Excerpt: Running Wild
Difficult to catch. . .impossible to tame
“Supper in half an hour,” Melinda said, as they entered the house. Nick returned her interest with a scowl, turning to lean his rifle against the wall. “How did the lesson go?”
“Apparently I’m not naturally talented at shooting, ” Star answered. Miz Montgomery, Nick reminded himself sternly. It was Miss Montgomery, always would be. It had to be, now, tomorrow, more ‘n likely forever. “For which the tin cans up must surely be grateful,” she added. In spite of her attempt at humor her voice was low and hoarse. Soft, like a woman shortly after—
“Star not naturally talented?” Ward Montgomery asked from the top of the stairs. “It’s not possible.”
Sonuvabitch, Nick thought, jaw clenching as he dropped the bag of bullets on the sideboard. All he needed to make this the most uncomfortable situation of his life—or at least the last few months—was to see Ward. Guilt mixed with the desire galloping through his veins creating a thick sludge in his belly.
“Perhaps she just needs practice,” Melinda offered, as Ward descended the stairs.
Practice—he remembered her hands on him. The last thing in the world Miz Montgomery needed was practice.
It was the first thing his body wanted.
“I’m—I’m not certain that would make much of a difference,” Miz Montgomery answered. Her voice was raspy still.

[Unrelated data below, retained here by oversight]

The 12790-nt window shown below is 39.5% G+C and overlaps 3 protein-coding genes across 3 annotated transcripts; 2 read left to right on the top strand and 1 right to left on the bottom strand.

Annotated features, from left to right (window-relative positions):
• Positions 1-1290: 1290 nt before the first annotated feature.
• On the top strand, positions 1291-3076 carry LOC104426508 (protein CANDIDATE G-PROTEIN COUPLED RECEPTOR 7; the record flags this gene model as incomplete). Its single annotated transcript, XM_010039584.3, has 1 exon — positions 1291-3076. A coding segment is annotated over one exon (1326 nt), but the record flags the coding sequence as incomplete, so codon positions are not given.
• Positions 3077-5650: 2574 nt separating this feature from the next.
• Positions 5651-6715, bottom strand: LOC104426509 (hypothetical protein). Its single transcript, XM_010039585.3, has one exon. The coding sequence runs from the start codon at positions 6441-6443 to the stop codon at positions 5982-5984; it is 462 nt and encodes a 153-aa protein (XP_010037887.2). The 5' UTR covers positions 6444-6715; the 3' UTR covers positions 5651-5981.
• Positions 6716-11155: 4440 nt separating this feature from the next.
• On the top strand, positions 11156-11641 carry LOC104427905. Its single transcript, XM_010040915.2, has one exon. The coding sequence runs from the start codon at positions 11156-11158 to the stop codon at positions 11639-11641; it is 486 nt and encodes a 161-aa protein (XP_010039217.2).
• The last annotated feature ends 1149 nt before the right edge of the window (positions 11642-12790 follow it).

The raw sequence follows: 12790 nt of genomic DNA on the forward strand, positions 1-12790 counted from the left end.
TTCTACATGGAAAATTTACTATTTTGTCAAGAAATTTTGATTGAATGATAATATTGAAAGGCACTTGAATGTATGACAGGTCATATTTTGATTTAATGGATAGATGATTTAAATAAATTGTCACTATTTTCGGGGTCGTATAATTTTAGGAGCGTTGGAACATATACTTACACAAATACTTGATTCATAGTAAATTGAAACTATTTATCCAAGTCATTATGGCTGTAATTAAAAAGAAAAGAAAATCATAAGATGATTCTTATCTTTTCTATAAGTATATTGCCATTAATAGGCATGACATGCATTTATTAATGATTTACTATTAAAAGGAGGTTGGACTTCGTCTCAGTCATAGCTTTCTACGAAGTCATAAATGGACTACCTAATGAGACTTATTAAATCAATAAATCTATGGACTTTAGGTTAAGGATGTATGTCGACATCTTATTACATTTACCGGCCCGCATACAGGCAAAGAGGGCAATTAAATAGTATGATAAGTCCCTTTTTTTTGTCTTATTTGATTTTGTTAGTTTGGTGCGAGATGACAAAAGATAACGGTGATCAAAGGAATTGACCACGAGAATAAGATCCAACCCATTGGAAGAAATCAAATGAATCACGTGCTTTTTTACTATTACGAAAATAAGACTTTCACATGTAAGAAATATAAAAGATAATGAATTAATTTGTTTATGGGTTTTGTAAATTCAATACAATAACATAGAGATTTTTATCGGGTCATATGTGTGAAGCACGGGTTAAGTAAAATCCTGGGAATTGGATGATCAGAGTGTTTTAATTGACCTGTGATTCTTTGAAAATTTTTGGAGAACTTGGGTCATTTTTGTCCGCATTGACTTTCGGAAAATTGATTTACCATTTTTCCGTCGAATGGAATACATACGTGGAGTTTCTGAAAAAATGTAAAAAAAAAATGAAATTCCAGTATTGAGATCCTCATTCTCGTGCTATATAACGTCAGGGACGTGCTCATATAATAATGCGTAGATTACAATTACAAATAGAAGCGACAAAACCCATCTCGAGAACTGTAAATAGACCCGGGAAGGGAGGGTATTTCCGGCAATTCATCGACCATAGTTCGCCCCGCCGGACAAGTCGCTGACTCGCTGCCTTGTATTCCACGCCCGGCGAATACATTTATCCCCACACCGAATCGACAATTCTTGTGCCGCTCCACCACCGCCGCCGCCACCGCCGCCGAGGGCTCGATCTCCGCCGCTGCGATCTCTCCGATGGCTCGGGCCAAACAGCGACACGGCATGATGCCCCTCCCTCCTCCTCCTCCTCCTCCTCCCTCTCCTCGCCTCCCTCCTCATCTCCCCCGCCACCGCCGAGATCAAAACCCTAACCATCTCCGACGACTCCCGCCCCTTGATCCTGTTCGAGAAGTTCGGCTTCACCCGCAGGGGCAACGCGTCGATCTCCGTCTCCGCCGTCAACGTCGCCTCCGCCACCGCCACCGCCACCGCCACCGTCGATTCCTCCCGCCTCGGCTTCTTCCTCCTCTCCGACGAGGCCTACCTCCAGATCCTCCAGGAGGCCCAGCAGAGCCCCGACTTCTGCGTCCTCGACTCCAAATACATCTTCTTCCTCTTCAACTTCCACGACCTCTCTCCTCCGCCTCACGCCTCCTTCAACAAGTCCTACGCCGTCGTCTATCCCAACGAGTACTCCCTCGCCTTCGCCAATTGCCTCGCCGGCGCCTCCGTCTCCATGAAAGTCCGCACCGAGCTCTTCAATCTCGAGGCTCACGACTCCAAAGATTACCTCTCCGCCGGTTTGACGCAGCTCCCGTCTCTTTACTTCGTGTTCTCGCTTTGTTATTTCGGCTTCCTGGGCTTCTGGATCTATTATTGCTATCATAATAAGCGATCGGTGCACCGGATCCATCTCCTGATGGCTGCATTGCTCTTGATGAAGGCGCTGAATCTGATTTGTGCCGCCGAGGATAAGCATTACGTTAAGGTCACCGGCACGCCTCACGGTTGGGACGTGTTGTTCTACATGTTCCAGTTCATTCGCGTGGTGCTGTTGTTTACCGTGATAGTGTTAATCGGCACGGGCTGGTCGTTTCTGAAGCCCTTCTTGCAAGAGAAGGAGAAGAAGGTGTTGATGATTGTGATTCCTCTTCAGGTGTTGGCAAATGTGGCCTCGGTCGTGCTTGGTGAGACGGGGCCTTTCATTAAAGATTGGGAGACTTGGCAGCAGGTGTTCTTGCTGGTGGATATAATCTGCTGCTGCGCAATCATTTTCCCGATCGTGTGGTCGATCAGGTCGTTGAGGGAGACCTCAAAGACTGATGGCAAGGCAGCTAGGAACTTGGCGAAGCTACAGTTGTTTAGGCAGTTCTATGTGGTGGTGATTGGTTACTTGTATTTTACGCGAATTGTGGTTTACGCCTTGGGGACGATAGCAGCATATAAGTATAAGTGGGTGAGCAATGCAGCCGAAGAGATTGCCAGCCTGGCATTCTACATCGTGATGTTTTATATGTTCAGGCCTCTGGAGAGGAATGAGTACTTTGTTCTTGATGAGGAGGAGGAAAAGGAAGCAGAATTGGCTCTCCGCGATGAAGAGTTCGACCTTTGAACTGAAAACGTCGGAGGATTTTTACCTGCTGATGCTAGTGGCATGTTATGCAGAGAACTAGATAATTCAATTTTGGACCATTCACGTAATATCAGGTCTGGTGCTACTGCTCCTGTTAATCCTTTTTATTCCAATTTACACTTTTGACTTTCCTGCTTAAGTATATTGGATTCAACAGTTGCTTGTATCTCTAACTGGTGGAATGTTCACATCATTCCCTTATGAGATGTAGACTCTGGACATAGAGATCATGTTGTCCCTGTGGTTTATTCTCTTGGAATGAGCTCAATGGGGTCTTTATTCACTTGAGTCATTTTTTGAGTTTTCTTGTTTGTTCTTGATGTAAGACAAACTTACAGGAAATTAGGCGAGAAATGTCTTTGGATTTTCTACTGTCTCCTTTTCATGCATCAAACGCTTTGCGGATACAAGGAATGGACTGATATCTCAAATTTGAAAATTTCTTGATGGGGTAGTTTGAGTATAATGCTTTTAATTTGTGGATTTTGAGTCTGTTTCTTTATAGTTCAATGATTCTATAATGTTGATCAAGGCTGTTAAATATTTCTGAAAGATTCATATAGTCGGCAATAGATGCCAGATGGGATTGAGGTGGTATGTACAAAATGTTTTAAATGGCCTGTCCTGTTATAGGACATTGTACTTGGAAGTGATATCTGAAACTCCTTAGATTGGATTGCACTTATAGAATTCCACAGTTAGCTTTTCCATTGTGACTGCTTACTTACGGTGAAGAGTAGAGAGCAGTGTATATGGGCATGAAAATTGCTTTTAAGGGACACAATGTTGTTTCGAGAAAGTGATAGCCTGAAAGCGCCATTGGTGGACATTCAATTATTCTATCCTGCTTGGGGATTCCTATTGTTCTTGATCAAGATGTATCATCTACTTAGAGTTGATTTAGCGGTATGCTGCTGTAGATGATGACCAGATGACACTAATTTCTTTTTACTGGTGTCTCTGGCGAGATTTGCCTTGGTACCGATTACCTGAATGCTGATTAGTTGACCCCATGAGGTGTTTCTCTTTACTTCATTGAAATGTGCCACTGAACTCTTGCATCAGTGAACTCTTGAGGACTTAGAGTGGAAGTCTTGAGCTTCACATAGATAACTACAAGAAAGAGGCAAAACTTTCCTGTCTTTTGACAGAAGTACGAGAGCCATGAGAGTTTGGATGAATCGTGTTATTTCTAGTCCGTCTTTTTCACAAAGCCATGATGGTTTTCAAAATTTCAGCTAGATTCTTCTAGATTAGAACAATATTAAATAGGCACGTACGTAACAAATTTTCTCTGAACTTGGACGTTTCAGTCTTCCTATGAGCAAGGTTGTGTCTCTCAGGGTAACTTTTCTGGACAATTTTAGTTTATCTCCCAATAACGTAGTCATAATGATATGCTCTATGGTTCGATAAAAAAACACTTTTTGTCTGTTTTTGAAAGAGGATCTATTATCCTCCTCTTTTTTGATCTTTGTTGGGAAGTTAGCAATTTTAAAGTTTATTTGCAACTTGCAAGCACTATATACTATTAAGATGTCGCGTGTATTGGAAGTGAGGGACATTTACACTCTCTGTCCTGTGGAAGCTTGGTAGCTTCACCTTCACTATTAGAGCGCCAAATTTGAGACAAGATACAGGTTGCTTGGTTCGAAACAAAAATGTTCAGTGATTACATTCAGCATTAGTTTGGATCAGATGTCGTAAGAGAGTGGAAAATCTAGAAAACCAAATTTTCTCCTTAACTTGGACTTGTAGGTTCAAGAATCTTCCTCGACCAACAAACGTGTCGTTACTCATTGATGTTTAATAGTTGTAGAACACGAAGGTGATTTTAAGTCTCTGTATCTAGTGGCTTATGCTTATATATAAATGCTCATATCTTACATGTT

He turned her way as he pulled at the buttons of her coat.
The lines of her face, still pink from the cold, were tight. She met his gaze with a defiant lift of her chin and bright, sparkling eyes. Not with her usual merriment, but with unshed tears.
He sucked in his breath. Damn it, he hadn’t meant to hurt her. What the hell kind of cad would do that to her?
“It has been my experience that few activities do not improve with practice,” Ward said.
The kind who could not betray a friend, a father. If Ward knew the thoughts he had about his daughter—
What kind of woman would ask that of him?
The kind who thought shotguns and rabid cougars were exciting. The wild kind.
He’s spent 20 years taming the West, but he hadn’t the smallest notion of how to tame a Boston Aristocrat.